Also remember the rules of evidence are usually relaxed in arbitration, and most everything offered is admitted. Efforts to exclude testimony will also generally fail. Trust your arbitrator to give evidence the appropriate weight, and spend more time attacking the credibility of the evidence and presenting stronger rebuttal evidence than arguing exclusion. Also consider crafting a list of stipulated facts to submit to the arbitrator in advance. The easiest way to do this is to create two lists: undisputed facts and disputed facts.

The same holds true for submission of any legal issues in dispute. A short arbitration brief submitted in advance of the hearing, which contains the factual stipulations and concise legal arguments with citations, is very helpful to the arbitrator and sets the stage for your presentation.

When writing the legal arguments, please assume your arbitrator knows basic law. Zero in on the most recent, applicable, and persuasive case law, statues, or rules. Argue the law, emphasizing that which best supports your case. The arbitrator probably will have read these briefs in one sitting, so do not spend time giving “free air time” to your opponent by repeating (and thus emphasizing) your opponent’s claims or argument, which the arbitrator has just finished reading. You can always distinguish the cases cited by the other side without starting a sentence off with “opponent argues that. . . .”

Tell a Story, Build on a Theme

Although it is safe to assume the arbitrator knows the basic law, it is never safe to assume the arbitrator knows any of the facts. It is your job to be the storyteller.

The art of storytelling is just as important in arbitration as it is in a jury trial. Spend time thinking about and crafting a theme, and build your factual story around that theme. There is nothing worse than a chronological recitation of the facts. Go back to your list of undisputed and disputed facts. Evaluate each fact in terms of your theme and its ability to advance the story. In other words, is the fact, or the dispute about fact, necessary to understand the story?

Worse yet is a presentation without a road map, which inevitably results in an arbitrator who says to herself or himself at the end of the hearing, “I still do not know what happened and neither side told me what I need to know to decide the case.” Ask yourself, “What must I provide to win the case, and what persuasive evidence do I need to prove my case?” That is your road map.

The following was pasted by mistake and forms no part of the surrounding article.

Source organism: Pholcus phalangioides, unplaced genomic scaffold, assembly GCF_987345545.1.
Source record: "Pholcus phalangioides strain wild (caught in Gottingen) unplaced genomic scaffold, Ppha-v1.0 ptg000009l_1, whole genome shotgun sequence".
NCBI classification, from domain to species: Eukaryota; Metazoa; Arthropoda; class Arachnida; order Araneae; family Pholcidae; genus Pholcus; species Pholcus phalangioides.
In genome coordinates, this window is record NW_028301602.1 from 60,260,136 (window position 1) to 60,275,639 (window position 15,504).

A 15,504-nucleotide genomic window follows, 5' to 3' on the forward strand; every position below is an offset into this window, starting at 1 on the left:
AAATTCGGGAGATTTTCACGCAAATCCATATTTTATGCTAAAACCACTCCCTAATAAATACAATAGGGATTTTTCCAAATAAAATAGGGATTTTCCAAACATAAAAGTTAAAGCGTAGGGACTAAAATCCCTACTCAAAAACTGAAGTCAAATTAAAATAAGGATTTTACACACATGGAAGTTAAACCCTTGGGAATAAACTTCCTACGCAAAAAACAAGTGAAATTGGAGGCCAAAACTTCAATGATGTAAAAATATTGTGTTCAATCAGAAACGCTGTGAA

Avoid cumulative evidence for evidence’s sake. When one or two witnesses on the same fact will suffice, do not call two more who will say the same thing. An affidavit may be equally effective, so long as you do not present multiple affidavits that all read the same with just a name change.

Use presentation tools effectively to add to the story rather than distract. Organize documents in a pre-marked, tabbed exhibit book and prepare a book for the opponent, the witness, and the arbitrator. PowerPoint slides are best used for graphics, pictures, and charts—especially if the arbitrator is a visual learner—but slides cannot replace persuasive articulation and argument.

Let the Arbitrator Know What You Want

Ask for reasonable relief. The arbitrator needs to know specifically what you are asking for in the award. Do you want a bare award (i.e., a dollar amount for a party), or do you want an award with findings of fact and conclusions of law?

As for the amount sought, once again rely on the arbitrator’s expertise. Do not up the demand to an unreasonable level with the hope that it will increase the award. Actually, that tactic may just backfire and undermine your entire presentation.

The converse is also true. It is rarely seen in my experience, but it has happened. Ask for too little, and that’s what you will get. The “too little” demand simply justifies the other side’s opposition to your case and puts your opponent in a more favorable light.

Time spent in crafting and evaluating your demand for relief is time well-spent. Consider doing a mock hearing with a colleague. Give your opening and then your demand. Talk through your colleague’s questions and reactions in order to refine your presentation.

Do not be pedantic or overly argumentative. Courtroom bullies also do not fare well in arbitrations. And spend some time preparing your clients for what to expect so they will refrain from comments or outbursts during the proceedings.

The Qualities of a Good Arbitrator

Finally, what are the qualities to look for in an arbitrator? Similar to those we look for in a judge—experience, knowledge, temperament, patience, and diligence. A good arbitrator will commit to enforcing the agreed schedule, being available to discuss and resolve pre-hearing issues and disputes, conducting a fair hearing, and timely issuing an award.

Justice Sandra Day O’Connor said, “The courts of this country should not be the places where resolution of disputes begins. They should be the places where the disputes end after alternative methods of resolving disputes have been considered and tried.” ADR should not be seen as the replacement for a traditional bench or jury trial; rather, ADR is one additional option to consider, which may actually make the justice system more accessible and affordable for those we serve.